His cruel treatment had reminded her that her rescuers were strangers to her, that their intentions could be every bit as nefarious as her captors’. So she’d kept her distance, using the past two days to study them and eavesdrop on their most private conversations. Her mental ear blocks were back in place, noise levels at a bearable pitch, allowing her to listen to men who didn’t want to be listened to without grimacing and giving herself away.
One of those conversations, which had taken place this very morning, constantly replayed through her mind.
“We’ve been here nearly a month with no sign of an artifact. How many pyramids do we have to search before we find it? I thought we’d hit the jackpot with that last pyramid, since Hunters were there, but…”
Again, the men had referenced a hunter. It’s what they’d called Chris. Why?
“I know, I know. All that work, and we’re no closer to finding the box.”
“Should we pack up?”
“Might as well. Until our Eye gives us another clue, we’re directionless.”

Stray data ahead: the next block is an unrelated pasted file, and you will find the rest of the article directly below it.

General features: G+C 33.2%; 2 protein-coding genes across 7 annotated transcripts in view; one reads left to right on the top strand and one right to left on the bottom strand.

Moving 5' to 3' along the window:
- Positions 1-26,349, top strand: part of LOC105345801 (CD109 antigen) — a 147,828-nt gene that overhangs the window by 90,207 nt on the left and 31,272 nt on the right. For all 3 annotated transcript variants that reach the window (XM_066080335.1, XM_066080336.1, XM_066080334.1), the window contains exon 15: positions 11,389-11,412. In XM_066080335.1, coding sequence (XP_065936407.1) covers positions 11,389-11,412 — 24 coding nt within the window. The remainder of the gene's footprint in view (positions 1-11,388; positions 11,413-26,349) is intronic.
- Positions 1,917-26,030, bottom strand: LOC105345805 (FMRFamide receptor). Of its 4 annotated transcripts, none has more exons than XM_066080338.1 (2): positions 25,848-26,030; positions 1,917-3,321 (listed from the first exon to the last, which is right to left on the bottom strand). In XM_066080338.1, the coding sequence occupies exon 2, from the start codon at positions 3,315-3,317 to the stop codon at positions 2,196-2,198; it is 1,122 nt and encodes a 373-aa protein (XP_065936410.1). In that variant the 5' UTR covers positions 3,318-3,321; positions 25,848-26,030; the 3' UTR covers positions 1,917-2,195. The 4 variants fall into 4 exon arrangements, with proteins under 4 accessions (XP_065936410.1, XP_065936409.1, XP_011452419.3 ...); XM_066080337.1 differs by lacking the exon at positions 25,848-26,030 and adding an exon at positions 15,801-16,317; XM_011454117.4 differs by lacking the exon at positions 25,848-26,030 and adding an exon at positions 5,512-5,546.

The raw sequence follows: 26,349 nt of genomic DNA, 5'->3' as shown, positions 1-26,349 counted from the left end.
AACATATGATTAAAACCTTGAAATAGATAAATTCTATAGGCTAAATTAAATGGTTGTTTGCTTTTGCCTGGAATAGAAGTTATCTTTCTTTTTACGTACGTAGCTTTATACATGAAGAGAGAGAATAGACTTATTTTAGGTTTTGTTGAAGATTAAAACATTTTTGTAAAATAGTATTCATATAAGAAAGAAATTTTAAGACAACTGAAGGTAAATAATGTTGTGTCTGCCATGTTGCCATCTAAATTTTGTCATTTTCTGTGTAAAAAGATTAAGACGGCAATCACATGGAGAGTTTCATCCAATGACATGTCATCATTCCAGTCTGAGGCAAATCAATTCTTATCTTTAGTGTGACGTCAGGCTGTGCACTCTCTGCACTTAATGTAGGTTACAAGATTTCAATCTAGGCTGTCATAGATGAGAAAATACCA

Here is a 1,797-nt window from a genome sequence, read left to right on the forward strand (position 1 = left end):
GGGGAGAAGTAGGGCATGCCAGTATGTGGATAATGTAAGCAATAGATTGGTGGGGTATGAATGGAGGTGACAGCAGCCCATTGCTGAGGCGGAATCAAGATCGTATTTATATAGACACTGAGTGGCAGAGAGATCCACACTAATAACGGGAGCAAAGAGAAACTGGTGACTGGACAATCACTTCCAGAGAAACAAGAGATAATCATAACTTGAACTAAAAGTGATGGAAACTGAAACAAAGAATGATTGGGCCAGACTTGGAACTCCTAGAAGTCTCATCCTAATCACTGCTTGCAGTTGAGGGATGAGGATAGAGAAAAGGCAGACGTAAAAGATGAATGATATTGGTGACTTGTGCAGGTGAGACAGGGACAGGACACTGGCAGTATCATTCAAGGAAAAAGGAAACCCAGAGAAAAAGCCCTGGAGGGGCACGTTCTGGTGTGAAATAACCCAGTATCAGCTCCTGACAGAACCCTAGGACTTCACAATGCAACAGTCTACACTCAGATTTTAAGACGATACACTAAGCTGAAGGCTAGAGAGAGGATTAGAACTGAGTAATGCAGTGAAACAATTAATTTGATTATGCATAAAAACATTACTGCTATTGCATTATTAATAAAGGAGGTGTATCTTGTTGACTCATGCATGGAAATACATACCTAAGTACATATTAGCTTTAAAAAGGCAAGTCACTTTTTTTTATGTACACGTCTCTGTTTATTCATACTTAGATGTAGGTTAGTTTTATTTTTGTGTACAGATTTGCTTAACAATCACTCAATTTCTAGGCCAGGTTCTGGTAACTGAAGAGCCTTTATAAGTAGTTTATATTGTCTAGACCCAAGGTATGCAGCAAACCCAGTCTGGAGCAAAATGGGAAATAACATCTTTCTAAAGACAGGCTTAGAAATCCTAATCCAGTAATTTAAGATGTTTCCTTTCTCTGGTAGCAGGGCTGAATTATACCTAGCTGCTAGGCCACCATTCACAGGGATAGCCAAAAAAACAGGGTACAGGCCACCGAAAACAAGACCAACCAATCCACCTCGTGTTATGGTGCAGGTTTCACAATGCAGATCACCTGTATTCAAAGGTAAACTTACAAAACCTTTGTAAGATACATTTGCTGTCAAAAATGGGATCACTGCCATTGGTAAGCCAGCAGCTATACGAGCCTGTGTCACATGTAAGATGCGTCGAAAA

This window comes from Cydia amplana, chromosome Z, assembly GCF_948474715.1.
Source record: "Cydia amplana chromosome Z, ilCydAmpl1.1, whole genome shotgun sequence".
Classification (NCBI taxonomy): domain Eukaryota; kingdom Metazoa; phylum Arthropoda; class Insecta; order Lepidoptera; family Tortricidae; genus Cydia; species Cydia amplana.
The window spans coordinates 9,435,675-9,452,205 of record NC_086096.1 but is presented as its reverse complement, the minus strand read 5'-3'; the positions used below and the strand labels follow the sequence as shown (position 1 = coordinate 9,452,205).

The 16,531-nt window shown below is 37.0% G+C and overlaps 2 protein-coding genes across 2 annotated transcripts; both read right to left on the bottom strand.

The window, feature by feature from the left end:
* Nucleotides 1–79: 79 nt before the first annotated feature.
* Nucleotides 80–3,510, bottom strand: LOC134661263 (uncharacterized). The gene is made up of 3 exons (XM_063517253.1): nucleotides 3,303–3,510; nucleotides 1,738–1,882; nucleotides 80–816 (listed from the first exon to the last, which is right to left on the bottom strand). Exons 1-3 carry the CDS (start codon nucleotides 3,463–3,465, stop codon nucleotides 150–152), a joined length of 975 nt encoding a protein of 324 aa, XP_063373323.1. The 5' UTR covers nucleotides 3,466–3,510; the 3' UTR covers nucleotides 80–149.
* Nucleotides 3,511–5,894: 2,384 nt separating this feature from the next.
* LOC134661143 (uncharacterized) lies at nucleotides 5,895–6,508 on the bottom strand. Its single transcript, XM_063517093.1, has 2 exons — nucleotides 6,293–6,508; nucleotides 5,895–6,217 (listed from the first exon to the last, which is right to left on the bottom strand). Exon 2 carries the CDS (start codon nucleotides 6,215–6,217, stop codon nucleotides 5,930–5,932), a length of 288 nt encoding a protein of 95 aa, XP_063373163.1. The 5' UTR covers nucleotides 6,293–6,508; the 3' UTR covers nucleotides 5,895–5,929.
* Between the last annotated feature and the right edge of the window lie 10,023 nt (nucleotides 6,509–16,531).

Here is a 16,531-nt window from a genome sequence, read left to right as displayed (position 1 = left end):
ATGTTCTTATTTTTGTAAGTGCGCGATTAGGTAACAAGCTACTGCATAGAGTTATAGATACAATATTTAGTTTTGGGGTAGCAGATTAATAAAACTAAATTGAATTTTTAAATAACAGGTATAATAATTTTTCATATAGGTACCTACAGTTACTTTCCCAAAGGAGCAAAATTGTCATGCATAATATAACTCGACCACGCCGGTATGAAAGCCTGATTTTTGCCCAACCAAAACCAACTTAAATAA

Strange phrasing. Their eye could offer clues? To what? And whose eye were they referring to? Maybe the one called Lucien; she’d noticed he had one blue eye and one brown.
“Hopefully Galen hasn’t found anything, either. Well, other than a pike through the heart. That, I’d like to help him find.”
Who was Galen? Did it matter? These warriors were…odd. Half of them spoke as though they’d stepped straight from the pages of Medieval Times magazine. The other half could have been members of a street gang. They loved each other, though, that much was clear. They were solicitous of each other’s needs, either joking and laughing together or fiercely guarding each other’s backs.
Three men and the female warrior, Cameo, had sneaked inside Sabin’s tent while Sabin was off speaking with Lucien. Each of them had delivered the same message to her: Hurt the warrior and suffer. They hadn’t waited for her reply, but had stomped out. The woman’s voice…Gwen shuddered. She had suffered just listening to it.
As much time as she’d spent alone in the tent, she could have escaped. Probably should have tried. But mile after mile of desert, glaring sun and who knew what else surrounded her, and fear had held her in place.
Even though she’d grown up in the ice-mountains of Alaska, she could have dealt with the sand and the sun. She hoped. It was the unknown that intimidated her. What if she stumbled upon a vicious tribe? Or a pack of hungry animals? Or another group of treacherous men?